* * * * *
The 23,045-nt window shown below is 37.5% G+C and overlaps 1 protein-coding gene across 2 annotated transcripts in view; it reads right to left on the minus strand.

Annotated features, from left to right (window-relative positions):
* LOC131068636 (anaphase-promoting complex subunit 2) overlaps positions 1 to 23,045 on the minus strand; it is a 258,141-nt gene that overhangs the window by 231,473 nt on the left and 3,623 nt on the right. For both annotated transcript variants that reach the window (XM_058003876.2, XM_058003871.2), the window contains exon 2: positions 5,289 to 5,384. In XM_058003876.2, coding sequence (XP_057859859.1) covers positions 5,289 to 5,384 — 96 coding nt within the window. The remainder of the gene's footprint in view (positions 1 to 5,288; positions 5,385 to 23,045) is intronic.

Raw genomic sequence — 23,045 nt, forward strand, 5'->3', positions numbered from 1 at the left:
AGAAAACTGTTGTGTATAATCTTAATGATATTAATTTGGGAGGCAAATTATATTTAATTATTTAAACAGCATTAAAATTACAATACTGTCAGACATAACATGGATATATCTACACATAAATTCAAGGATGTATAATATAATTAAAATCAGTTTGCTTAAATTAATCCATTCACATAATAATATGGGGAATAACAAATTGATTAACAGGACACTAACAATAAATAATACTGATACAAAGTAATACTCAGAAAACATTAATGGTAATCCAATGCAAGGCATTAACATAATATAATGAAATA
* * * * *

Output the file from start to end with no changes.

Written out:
The 23,045-nt window shown below is 37.5% G+C and overlaps 1 protein-coding gene across 2 annotated transcripts in view; it reads right to left on the minus strand.

Annotated features, from left to right (window-relative positions):
* LOC131068636 (anaphase-promoting complex subunit 2) overlaps positions 1 to 23,045 on the minus strand; it is a 258,141-nt gene that overhangs the window by 231,473 nt on the left and 3,623 nt on the right. For both annotated transcript variants that reach the window (XM_058003876.2, XM_058003871.2), the window contains exon 2: positions 5,289 to 5,384. In XM_058003876.2, coding sequence (XP_057859859.1) covers positions 5,289 to 5,384 — 96 coding nt within the window. The remainder of the gene's footprint in view (positions 1 to 5,288; positions 5,385 to 23,045) is intronic.

Raw genomic sequence — 23,045 nt, forward strand, 5'->3', positions numbered from 1 at the left:
AGAAAACTGTTGTGTATAATCTTAATGATATTAATTTGGGAGGCAAATTATATTTAATTATTTAAACAGCATTAAAATTACAATACTGTCAGACATAACATGGATATATCTACACATAAATTCAAGGATGTATAATATAATTAAAATCAGTTTGCTTAAATTAATCCATTCACATAATAATATGGGGAATAACAAATTGATTAACAGGACACTAACAATAAATAATACTGATACAAAGTAATACTCAGAAAACATTAATGGTAATCCAATGCAAGGCATTAACATAATATAATGAAATA